Make Sure You’re Prepared
Before scheduling a storage container delivery to your site, there are a few important things you need to know. Details about permitting requirements, delivery fees, ground conditions and clearance space are all examples of information you will want to know in advance. Worst case scenario: you schedule your delivery, but then it has to be removed because you didn’t do your homework on site requirements! Scan the questions below to make sure you are prepared.
1. Do I need permission to place a shipping container on my property?
If the shipping container will be on your property for a temporary amount of time, you will need to either a) pull a temporary use permit from the city or b) do nothing at all because a permit is not required.
Most of this will depend on where your property is located (urban vs. rural) and if there are any neighborhood/local regulations. Many shipping container suppliers are familiar with the requirements for your area, so be sure to ask them ahead of time. But it is always a good idea to double check with your local authorities before scheduling delivery.
2. Is the delivery fee included in the total price?
Not usually. Most suppliers do not include the delivery fee with the total price of the portable storage unit because delivery fees vary. The fee is based on mileage: how far is your property from the storage container site?
3. How much is the delivery fee?
It depends on how far your site is from where the portable storage unit will be shipped. The less mileage between the two, the lower the delivery fee.
Most suppliers charge a flat fee for anything within a 60-mile radius, then an additional rate per mile outside of that radius. In some cases, if it is difficult to access your property by flatbed truck and trailer, you may be charged more for delivery. Be sure to confirm these details ahead of time with your supplier.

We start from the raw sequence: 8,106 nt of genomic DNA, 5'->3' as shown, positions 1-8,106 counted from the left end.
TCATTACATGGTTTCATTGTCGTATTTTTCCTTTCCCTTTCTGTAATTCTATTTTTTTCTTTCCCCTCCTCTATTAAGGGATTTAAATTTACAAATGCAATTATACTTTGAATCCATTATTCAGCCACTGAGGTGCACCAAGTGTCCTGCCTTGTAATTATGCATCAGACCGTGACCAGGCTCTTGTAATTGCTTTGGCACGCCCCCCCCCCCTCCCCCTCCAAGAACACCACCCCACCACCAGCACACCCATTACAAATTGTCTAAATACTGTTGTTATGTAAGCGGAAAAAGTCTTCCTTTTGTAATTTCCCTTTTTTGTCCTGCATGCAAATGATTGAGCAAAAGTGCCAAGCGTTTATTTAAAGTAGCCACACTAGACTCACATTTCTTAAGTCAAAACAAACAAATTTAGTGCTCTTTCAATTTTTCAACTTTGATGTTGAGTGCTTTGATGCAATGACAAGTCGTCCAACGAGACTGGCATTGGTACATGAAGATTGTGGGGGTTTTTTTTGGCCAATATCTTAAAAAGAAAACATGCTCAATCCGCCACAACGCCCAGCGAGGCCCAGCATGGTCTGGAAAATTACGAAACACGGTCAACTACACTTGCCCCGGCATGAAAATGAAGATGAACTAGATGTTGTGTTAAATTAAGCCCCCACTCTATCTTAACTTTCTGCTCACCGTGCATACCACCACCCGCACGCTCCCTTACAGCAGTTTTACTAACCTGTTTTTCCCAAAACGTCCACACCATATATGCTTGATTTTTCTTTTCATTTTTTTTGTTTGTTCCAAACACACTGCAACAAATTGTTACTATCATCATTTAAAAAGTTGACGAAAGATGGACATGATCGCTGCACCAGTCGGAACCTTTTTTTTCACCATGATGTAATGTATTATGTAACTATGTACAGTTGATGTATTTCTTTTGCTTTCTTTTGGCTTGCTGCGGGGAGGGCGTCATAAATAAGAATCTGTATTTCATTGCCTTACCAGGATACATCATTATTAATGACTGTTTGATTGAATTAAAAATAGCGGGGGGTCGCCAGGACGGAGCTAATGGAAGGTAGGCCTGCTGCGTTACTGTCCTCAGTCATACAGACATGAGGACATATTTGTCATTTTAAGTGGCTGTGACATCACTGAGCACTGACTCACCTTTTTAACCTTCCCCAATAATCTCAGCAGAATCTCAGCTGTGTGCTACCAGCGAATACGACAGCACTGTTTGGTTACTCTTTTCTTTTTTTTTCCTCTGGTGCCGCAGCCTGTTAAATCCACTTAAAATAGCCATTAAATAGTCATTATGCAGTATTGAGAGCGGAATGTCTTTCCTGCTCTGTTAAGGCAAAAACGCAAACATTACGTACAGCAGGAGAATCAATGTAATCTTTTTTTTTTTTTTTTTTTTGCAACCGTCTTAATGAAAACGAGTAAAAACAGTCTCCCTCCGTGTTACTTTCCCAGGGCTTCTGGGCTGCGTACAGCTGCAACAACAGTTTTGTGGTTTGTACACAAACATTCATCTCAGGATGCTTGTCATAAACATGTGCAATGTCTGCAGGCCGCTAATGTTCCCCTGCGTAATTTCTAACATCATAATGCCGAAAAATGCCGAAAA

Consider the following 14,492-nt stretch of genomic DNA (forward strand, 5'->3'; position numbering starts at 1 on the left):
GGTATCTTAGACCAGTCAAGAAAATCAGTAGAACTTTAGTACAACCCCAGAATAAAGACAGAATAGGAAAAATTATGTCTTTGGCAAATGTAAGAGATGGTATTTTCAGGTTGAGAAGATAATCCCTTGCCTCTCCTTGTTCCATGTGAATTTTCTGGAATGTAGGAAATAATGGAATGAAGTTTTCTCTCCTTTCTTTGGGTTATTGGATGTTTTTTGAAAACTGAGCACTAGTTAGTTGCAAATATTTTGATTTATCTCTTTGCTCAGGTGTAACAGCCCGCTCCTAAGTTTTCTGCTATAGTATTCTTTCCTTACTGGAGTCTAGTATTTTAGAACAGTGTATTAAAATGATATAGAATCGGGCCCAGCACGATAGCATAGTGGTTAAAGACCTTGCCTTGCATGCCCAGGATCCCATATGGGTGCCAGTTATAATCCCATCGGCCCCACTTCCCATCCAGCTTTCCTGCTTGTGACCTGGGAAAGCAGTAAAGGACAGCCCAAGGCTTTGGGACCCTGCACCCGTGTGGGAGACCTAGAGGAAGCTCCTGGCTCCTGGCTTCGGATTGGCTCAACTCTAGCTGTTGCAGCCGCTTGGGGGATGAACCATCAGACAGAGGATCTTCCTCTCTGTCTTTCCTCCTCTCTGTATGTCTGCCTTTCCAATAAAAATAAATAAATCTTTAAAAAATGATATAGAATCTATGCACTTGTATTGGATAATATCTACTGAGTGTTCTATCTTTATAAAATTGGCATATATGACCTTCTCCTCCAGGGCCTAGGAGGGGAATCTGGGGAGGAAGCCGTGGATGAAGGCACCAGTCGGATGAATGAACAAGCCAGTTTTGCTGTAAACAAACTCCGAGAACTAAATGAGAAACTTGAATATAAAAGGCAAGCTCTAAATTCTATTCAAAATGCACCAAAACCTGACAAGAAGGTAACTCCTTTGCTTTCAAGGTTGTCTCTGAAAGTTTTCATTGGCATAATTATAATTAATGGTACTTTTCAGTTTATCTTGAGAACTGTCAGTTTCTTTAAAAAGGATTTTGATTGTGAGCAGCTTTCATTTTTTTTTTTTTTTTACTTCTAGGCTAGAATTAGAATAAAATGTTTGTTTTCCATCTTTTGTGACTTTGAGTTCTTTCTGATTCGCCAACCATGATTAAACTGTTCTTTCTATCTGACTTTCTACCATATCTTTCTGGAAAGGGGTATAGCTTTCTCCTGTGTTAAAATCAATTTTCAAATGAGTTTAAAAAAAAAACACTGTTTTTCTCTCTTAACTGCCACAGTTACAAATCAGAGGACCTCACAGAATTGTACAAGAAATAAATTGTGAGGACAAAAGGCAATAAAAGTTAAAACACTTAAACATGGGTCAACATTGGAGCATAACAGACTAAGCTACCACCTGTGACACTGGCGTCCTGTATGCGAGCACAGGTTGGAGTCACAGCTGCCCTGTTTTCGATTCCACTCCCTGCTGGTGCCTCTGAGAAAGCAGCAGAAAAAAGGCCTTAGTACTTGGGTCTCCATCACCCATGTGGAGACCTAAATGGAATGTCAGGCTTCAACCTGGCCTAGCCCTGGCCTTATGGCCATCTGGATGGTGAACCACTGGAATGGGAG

4. How soon do I need the shipping container?
Typically, shipping containers can be delivered within one week or less. But it will depend on the supplier you choose. Some suppliers can deliver as quickly as 24-72 hours from the initial order. If your need for a shipping container is time-sensitive, be sure to confirm delivery availability with the seller ahead of time. In some cases, you can pay to expedite the delivery of your shipping container if you need it as soon as possible.
5. How much clearance space do I need for delivery?
A 20-foot storage container usually requires about 75 feet of straight clearance. A 40-foot storage container will need about 100 feet of straight clearance. For most containers, you need a minimum of 12 feet of width clearance and 20 feet of overhead clearance.
6. What do I need to do to prep the site?
Most suppliers will let you know what kind of site prep is needed before delivering your shipping container.
Some things they will usually want to know:
- How long do you plan on keeping the shipping container on your property? (There is usually more site prep required for long-term vs. short-term use).
- Is the ground level, smooth and firm?
- Is there a concrete pad, paved road or sturdy surface to place the shipping container on?
- Is the site prone to flooding?
- Can a semi-trailer truck access your property?
Most suppliers will deliver shipping containers on any of the following surfaces: asphalt, gravel, grass, earth, or concrete. If the ground is soft or unstable, you may want to consider supporting the shipping container with a concrete footing, railroad ties, asphalt or a bed of gravel so that the weight is evenly distributed to prevent movement.
7. Are there specific instructions the driver should know before delivery?
There are situations when it is helpful to provide the driver with specific instructions about your property and storage container placement to ensure a smooth delivery. For example, if you have a single entry unit and you want the entrance/doors to face a certain direction on the property, it is helpful to let the driver know that ahead of time so they can load the portable storage unit appropriately. In many urban areas, drivers have to navigate through narrow entrances or roads where it is difficult to turn the storage container around once it has been loaded on the flatbed trailer.